Guinea-U.S. Relations: A Continuing and Flourishing Partnership

Guinea-U.S. relations is much in line with American leadership in Africa, as defined specifically by the U.S Strategy Toward Sub-Saharan Africa. The current socio-political atmosphere in Guinea puts the country at a favorable position on the international stage and is a work in progress of U.S’s long time partnership with the country. The U.S. established formal diplomatic relations with Guinea right after the country gained independence in 1958 and its mission has since been promoted through 5 agencies of the U.S Government which include the U.S. Agency for International Development (USAID), the Department of Defense, the U.S. Centers for Disease Control and Prevention (CDC), and the U.S. National Institutes of Health (NIH). Moreover, Peace Corps volunteers have played an integral role in executing some of the long-term goals of U.S interests in Guinea.

The United States maintained close relations with Guinea prior to 2008, in spite of the fact that the country had been rule by only two men in a period of 50 years. Despite a repressive domestic agenda and his anti-western stance, Touré received assistance from the United States and saw investments from U.S companies interested in the prolific mining sector. Not surprisingly, Cold war politics played a significant role in assuring bilateral relations with the United States. Initially, Touré turned to the Soviet Union and other Eastern Bloc countries for technical and economic assistance. Thus, to counter Soviet influence in the region, the U.S. sponsored a peace corps program and provided other types of assistance, primarily through USAID programs and military cooperation.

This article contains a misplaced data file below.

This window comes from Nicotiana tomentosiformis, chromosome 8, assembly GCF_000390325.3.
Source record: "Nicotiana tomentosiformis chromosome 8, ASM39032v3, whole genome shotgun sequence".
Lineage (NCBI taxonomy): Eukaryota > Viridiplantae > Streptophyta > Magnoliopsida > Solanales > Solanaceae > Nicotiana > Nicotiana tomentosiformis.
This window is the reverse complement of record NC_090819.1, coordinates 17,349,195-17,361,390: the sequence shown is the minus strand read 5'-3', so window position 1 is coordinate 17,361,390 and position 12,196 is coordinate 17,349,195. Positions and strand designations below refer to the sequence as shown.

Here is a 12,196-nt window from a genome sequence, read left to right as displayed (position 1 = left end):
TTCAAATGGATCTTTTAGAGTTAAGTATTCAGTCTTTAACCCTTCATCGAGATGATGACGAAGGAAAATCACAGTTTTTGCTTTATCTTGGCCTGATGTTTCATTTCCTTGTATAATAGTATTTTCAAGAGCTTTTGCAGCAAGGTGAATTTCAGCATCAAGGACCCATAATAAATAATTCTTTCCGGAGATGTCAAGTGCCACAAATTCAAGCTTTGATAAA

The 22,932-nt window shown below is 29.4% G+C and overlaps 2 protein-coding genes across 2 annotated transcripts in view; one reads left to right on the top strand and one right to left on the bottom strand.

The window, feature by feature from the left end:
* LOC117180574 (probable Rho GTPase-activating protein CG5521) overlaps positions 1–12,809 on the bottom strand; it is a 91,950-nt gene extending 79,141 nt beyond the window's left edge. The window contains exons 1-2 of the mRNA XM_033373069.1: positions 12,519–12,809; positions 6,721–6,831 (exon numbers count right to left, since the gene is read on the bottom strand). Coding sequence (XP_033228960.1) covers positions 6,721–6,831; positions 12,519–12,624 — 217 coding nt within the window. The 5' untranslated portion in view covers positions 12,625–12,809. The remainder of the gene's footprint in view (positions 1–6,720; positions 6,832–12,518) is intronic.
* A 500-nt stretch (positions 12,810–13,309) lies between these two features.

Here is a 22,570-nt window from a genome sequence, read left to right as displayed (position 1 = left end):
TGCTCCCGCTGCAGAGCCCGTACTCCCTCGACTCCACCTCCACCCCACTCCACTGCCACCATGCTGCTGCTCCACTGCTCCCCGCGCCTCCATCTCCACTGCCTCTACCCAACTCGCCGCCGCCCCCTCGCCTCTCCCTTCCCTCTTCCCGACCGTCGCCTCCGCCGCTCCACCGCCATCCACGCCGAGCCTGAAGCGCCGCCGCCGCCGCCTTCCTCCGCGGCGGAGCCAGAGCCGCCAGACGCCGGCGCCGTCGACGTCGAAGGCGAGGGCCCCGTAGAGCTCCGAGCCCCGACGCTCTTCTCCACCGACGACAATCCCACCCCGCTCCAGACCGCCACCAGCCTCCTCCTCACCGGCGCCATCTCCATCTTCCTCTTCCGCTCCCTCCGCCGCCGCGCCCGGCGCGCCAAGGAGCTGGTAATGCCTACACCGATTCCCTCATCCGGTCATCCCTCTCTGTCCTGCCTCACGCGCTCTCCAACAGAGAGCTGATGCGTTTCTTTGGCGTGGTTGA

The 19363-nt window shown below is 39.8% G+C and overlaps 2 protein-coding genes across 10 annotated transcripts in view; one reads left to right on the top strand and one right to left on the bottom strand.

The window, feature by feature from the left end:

These forms of U.S aid would continue during the rule of Touré’s successor, Lasana Conté, and even extend as a result of his relatively progressive agenda. While consolidating power after the coup that instated his rule, Conté gradually implemented several progressive reforms and policies, such as privatization of state firms, legalization of multi-party politics and private media broadcasting, in the hopes of promoting the economic liberalization and the democratization of Guinea. As a result, the ruler was rather favorably viewed by the United States government and witnessed a moderate rise in U.S assistance. Particularly, when Conté decided to reinstate elections in the country, the United States government provided financial and technical support despite the ensuing elections being marred by electoral fraud and intimidation. Alas, U.S relations with Guinea would receive a blow following a coup by a military junta (CNDD) after Conté’s death in 2008.

The United States condemned the coup and refused to acknowledge the legitimacy of the CNDD. Despite Gen. Camara’s promise to hold presidential in a year’s time, the U.S. suspended all bilateral aid to Guinea at the exception of exception of humanitarian and democracy-promotion assistance, which included primarily USAID programs. Fortunately for Guinea, in less than 2 years, the junta was overthrown and presidential elections were held in 2010 during which Guinea elected its first civilian president, Alpha Condé.

Considered a major step in Guinea’s democratic development, all prior relations with the U.S. were restored and some have even expanded. Guinea continues to receive financial assistance through AGOA benefits and technical support for its military via AFRICOM and the department of defense. Ultimately, U.S. relations with Guinea epitomizes the four pillars of U.S Strategy towards Sub-Saharan Africa as the country advances toward democratic consolidation.

The White House. 2012. U.S. Strategy Toward Sub-Saharan Africa

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